Electrophoretic light scattering (ELS) is a technique for measuring the zeta potential of particle dispersions and macromolecular solutions. Zeta potential is the surface charge that a particle or macromolecule has in a particular medium and can be used to predict dispersion stability and provide information on the surface chemistry of the sample under investigation.
For the majority of applications, the measurement of zeta potential is routine, However, for certain samples which contain delicate material (e.g., proteins) or high ionic strength dispersants (e.g., physiological buffers), the measurements can be more challenging. It is important to ensure that sample integrity is maintained during the measurement and that the results obtained are accurate.
In this webinar, we will discuss practical tips and how to set up measurements to ensure that sample integrity is not compromised when delicate or challenging samples are measured.
Whether you have questions about samples or sample prep, setting up an experiment, or performing analysis, feel free to submit them so that we can deliver the information you require. There’s always more to learn, whether it’s setting up your measurements for quick batch processing, gaining confidence in the quality of your results, or presenting your data in the best format.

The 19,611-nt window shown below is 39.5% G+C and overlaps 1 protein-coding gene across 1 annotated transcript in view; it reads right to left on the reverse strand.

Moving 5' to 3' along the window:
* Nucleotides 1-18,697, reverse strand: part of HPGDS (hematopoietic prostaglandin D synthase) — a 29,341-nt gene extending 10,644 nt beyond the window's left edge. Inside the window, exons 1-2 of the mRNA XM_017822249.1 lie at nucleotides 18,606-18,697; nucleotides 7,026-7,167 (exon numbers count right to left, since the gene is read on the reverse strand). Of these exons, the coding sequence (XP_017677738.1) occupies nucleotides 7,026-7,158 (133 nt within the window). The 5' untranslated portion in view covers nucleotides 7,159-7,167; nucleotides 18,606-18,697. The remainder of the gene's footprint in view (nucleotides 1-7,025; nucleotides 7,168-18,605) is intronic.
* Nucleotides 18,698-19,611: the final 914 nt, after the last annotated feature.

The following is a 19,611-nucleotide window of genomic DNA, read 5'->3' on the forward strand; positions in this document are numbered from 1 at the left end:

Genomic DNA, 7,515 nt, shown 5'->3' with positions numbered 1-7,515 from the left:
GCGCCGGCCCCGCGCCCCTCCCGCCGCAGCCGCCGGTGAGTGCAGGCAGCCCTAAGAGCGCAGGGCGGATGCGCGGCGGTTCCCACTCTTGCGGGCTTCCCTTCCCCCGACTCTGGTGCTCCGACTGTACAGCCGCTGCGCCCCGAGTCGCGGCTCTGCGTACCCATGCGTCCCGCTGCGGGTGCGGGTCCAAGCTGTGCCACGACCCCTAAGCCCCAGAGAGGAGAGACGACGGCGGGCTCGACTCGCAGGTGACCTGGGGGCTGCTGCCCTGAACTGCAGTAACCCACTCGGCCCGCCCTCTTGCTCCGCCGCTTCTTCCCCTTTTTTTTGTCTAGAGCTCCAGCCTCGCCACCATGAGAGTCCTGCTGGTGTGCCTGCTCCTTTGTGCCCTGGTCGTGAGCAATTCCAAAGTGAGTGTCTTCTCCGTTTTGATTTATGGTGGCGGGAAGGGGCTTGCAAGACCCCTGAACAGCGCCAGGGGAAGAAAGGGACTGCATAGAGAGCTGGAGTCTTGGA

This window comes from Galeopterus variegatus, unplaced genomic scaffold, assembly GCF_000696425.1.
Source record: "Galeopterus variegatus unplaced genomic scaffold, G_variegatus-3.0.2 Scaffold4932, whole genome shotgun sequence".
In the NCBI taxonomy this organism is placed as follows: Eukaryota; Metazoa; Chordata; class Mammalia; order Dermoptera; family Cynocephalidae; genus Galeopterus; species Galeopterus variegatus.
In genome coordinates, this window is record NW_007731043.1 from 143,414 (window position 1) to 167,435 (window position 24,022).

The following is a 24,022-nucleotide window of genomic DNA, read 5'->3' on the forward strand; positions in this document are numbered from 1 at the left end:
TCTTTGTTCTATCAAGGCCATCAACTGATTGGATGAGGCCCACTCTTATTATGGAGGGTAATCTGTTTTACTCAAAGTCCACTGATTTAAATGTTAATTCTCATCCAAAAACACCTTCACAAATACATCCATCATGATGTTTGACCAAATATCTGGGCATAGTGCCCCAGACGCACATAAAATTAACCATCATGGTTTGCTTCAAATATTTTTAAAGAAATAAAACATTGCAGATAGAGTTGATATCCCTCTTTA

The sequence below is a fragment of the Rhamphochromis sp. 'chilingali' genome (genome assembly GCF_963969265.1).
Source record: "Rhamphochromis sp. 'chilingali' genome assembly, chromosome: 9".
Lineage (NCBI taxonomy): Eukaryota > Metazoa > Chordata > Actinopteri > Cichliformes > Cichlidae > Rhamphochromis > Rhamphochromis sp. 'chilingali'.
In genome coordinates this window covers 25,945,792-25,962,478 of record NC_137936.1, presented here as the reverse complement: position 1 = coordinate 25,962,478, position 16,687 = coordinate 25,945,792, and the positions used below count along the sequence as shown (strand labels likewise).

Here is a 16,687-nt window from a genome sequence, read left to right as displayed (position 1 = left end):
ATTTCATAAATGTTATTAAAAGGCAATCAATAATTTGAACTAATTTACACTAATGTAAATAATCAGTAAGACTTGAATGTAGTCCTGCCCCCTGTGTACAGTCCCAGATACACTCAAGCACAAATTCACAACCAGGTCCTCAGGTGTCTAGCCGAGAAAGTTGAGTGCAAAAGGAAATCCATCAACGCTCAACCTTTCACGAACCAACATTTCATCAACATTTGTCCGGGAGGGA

For this webinar, we’ll assume you’ve watched the previous one on the same topic. Don't worry if you missed it or can't remember it – you can watch it back here.
Don’t forget to bring your questions or submit them by emailing email@example.com. (For inclusion in the webinar presentation, questions and data can be submitted up to 10 days upfront. There is also the opportunity to ask questions on the day.)
This webinar is part of our ongoing ‘Ask an expert’ webinar series. These live webinars are meant for students, researchers, and professors alike who want to sharpen their analytical methods, deepen their knowledge, or find out how to improve their data.
We’ll provide extensive materials analysis information and answer your most frequently asked questions. In other words, it’s the ultimate way to improve your materials science research and engineering knowledge.
It’s free to attend any of the classes. For a full overview of the 2022 program, click here.
To watch any of last year’s webinars, take a look at the full program recordings here.
- Mike Kaszuba - Technical Support Manager
- Tom Mallon - Application Specialist Nanometrics